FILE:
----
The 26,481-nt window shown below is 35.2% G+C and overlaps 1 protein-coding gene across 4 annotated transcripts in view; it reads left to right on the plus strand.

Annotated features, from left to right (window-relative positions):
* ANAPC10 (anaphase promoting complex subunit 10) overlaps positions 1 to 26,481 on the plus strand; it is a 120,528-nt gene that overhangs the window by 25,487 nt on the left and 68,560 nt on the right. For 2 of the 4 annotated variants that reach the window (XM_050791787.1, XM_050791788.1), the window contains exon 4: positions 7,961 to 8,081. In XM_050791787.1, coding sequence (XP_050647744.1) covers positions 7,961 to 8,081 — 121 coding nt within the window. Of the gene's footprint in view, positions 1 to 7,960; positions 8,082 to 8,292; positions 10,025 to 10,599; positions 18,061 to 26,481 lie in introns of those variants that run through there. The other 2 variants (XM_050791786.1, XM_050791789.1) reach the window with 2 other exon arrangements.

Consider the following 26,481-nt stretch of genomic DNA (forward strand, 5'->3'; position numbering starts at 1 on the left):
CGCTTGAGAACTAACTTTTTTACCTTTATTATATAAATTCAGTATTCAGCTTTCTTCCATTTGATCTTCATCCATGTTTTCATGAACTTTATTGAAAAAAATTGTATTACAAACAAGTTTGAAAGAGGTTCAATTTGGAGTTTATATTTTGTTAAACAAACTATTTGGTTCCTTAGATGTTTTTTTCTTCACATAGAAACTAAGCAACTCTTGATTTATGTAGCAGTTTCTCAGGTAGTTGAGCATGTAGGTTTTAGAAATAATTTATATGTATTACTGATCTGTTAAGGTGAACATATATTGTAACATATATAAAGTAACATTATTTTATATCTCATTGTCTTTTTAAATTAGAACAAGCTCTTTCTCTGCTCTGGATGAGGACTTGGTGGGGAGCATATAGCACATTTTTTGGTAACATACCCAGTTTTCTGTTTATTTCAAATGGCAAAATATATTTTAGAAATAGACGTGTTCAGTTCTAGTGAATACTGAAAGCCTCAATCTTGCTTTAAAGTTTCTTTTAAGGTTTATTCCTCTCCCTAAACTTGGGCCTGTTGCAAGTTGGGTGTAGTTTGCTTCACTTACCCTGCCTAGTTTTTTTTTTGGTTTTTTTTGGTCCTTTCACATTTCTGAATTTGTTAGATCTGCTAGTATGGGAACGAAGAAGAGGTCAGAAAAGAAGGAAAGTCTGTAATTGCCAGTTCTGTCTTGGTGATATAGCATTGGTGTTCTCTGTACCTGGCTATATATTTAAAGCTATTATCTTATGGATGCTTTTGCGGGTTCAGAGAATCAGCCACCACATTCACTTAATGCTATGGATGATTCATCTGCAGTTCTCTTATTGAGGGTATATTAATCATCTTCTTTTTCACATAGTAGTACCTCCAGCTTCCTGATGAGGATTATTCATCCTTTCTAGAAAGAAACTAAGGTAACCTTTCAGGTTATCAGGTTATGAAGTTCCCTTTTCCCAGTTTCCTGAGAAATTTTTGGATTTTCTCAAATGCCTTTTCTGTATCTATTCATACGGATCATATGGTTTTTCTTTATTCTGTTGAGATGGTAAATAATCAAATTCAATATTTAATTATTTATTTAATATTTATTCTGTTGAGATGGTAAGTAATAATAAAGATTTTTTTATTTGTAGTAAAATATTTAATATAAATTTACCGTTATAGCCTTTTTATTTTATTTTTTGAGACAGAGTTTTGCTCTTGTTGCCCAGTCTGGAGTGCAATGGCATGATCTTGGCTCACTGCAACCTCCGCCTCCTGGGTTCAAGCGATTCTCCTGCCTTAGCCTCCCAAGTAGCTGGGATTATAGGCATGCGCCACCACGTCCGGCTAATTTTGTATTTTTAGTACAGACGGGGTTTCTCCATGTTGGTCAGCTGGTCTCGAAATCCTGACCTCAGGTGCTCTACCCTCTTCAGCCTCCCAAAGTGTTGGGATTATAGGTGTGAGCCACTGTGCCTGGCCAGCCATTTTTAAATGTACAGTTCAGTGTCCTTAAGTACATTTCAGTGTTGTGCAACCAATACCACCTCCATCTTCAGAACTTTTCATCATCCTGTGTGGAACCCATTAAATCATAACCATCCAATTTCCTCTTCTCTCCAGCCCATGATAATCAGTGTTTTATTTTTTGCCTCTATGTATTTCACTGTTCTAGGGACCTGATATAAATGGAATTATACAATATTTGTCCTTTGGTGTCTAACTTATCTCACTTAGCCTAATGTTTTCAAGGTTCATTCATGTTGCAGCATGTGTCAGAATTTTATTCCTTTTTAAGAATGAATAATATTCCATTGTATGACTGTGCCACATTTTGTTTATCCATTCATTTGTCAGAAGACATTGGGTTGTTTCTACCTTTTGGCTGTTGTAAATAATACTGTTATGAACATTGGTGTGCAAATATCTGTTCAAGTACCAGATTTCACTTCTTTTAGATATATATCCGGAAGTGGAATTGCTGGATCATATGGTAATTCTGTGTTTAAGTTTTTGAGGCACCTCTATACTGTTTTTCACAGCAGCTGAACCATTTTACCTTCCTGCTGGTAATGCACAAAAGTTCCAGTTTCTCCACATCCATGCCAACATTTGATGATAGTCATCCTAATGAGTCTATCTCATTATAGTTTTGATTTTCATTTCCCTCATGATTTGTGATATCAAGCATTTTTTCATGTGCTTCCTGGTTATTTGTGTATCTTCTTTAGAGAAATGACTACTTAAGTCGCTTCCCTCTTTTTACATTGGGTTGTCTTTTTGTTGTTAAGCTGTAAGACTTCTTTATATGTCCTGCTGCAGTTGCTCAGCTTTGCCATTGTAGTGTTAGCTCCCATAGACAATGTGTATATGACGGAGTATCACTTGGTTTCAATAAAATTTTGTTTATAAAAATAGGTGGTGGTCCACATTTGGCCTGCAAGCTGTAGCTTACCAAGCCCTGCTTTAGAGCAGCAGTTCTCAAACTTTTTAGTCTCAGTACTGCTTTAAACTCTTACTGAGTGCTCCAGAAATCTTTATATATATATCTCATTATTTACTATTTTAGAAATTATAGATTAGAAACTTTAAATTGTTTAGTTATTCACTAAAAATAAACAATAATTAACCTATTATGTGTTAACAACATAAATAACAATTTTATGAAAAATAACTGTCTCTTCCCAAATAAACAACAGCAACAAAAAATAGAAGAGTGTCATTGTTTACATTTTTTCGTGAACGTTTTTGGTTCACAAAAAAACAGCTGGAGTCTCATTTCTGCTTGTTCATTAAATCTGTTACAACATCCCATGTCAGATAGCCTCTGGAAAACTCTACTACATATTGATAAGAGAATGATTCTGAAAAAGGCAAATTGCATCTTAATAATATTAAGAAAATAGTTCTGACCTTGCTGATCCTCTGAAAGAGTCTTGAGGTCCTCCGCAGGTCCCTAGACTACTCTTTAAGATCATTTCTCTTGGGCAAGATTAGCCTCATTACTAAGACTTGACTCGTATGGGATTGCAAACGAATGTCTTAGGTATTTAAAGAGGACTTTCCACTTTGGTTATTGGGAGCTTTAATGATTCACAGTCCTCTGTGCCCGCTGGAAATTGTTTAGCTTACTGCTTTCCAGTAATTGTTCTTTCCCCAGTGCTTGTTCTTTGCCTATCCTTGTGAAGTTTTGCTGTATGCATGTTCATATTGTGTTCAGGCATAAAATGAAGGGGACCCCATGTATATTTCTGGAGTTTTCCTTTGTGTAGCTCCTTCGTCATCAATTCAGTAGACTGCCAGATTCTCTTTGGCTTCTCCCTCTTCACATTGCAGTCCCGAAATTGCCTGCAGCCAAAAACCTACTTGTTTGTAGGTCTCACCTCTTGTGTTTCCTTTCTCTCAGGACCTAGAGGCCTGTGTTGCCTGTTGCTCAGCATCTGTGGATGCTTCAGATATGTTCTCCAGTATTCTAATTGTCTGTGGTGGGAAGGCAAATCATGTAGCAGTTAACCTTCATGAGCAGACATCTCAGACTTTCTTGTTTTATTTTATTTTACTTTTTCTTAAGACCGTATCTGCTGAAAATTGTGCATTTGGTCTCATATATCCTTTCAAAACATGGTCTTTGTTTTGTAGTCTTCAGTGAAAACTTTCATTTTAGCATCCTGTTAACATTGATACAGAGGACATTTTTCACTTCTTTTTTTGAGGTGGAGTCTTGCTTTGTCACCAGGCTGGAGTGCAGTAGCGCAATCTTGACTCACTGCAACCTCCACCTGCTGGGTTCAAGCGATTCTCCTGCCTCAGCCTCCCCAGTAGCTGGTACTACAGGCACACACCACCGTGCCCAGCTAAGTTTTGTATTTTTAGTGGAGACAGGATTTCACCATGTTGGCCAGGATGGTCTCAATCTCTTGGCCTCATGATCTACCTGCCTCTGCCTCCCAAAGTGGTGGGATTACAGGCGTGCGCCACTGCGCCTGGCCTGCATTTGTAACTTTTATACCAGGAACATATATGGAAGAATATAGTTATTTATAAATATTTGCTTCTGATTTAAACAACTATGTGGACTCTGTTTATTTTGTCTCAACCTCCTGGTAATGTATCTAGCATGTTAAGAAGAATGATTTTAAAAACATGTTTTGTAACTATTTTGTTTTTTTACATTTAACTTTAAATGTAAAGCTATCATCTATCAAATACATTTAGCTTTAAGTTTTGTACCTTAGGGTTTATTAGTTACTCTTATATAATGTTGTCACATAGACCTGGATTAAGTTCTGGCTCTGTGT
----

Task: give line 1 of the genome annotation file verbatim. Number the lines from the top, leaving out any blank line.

The 26,481-nt window shown below is 35.2% G+C and overlaps 1 protein-coding gene across 4 annotated transcripts in view; it reads left to right on the plus strand.